I am not a robot.

“Come in.”

My boss greeted me after seeing me standing outside his office. I was furious but vowed to maintain my composure. He gestured at the empty chair in front of his desk and I silently accepted his invitation.

“What can I do for you?” my boss asked.

I felt like screaming at him but took a deep breath and tried to air my concerns with as much civility as possible.

“This workload,” I said with my voice rising in anger, “is beyond IMPOSSIBLE!”

So much for civility.

“And why is that?” my boss snapped back as he became defensive.

“There is NO WAY I can type at 10,000 words a minute while my head is spinning!”

“Well, how come THEY can?” my boss yelled, pointing to the cubicles outside his office. People sat at their desks typing at their keyboards so fast that there was a loud buzzing noise while their heads spun nonstop to glance at the documents and spreadsheets suspended from circular racks surrounding their heads.

“Just because they can do that doesn’t mean I can!” I shouted.

“AND WHY IS THAT?”

“BECAUSE I’M NOT A ROBOT!”

Now I had done it. The last thing anyone wants to do is scream at their boss, and despite my best intentions on relieving my frustration, made myself feel worse instead.

My boss only stared at me in shock. “You? Not a robot?” Slowly he reached for the glass of water on his desk and suddenly splashed it on my face.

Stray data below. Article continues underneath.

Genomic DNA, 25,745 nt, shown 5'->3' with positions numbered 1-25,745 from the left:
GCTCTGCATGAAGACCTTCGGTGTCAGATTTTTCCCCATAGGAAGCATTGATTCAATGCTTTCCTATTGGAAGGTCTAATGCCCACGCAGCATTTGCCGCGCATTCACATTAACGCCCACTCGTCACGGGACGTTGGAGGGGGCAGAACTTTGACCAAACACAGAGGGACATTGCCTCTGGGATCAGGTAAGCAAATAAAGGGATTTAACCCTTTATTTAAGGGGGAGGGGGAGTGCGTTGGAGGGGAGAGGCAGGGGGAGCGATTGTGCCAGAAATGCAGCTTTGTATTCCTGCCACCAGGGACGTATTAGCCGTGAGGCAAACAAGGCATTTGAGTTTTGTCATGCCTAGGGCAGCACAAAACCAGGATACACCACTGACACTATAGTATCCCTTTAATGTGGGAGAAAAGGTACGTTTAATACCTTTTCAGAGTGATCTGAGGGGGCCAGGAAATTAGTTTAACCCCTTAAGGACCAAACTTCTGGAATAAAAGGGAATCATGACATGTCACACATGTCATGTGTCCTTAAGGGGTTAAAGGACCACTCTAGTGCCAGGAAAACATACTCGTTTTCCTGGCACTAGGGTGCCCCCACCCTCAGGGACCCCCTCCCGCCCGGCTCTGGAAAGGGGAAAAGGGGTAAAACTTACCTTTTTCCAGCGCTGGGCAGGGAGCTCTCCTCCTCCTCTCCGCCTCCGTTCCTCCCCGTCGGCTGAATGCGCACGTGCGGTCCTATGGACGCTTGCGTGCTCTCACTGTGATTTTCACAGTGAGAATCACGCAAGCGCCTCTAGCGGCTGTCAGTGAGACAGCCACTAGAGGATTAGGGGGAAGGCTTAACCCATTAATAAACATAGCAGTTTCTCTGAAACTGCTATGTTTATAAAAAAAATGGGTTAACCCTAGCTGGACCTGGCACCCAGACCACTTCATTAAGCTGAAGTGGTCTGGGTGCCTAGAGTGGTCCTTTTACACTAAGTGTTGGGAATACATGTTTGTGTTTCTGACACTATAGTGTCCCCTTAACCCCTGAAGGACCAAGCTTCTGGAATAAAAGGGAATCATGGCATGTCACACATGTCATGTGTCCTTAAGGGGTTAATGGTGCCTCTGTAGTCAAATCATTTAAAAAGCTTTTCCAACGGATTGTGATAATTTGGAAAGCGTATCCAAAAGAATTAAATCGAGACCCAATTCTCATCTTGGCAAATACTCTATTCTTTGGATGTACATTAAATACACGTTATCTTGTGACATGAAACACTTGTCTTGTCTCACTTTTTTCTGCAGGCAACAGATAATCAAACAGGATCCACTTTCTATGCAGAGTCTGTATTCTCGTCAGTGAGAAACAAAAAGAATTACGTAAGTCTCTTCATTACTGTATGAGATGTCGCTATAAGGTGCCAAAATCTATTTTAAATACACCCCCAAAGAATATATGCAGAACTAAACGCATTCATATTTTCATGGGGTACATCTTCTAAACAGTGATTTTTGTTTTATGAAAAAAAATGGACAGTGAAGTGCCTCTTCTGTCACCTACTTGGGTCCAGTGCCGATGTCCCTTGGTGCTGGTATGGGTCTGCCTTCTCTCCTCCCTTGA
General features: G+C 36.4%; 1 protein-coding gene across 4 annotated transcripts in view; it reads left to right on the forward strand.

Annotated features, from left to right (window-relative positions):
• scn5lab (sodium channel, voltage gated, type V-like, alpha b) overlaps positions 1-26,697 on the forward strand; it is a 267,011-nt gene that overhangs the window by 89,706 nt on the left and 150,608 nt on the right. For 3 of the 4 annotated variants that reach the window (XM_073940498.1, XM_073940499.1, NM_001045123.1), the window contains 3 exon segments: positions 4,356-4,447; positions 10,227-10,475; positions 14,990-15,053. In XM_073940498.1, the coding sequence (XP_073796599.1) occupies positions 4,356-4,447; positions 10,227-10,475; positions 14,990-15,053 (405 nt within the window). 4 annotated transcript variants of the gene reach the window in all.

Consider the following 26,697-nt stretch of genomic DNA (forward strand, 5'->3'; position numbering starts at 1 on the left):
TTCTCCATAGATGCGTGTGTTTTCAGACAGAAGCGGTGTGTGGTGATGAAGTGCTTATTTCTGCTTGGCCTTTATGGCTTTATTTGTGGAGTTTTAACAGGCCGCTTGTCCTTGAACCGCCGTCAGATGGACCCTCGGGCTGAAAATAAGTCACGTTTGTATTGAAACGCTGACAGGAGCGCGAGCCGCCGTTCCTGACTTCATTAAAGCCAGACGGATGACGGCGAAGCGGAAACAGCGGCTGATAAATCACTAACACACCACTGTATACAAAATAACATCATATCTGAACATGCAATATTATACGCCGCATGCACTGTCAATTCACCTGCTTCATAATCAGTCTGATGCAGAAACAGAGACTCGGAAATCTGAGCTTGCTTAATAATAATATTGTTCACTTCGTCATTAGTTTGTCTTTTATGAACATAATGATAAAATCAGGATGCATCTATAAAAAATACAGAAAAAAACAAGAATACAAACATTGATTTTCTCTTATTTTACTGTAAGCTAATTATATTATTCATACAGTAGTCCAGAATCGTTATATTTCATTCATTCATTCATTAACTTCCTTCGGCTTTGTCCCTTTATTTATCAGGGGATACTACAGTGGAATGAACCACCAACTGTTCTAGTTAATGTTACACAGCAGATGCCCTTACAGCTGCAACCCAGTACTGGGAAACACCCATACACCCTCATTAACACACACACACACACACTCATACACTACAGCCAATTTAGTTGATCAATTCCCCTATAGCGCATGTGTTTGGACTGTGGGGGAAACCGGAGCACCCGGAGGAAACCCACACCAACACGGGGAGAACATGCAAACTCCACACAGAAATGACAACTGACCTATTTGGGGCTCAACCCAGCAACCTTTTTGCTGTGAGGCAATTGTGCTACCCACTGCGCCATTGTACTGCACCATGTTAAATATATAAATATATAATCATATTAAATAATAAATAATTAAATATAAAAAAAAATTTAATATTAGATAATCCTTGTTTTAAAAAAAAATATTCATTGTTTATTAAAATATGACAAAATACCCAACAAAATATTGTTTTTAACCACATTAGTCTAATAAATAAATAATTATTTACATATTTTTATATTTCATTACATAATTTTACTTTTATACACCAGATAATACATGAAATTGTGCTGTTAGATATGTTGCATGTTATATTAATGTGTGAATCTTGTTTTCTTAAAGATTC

“Hey!” I cried. “What did you do that for!”

My boss’s eyes widened with surprise. “No sparks?” he asked. “No smoke coming out of your ears? You mean you’re HUMAN?”

That was it. I unscrewed the cap to the bottle of water I was holding and lunged for his desk while splashing the water all over his face. Abruptly sparks began to fly from his mouth, smoke came out of his ears as his head spun rapidly before it dropped to the floor. His arms reached around frantically while sparks and smoke flew from his neck until finally he exploded.

The explosion caused a fuse blowout that cut off power to the entire office. The robots sat still and quietly at their cubicles, awaiting the return of the electricity that so powered their very existence.

I, on the other hand, had ample time to make my escape.

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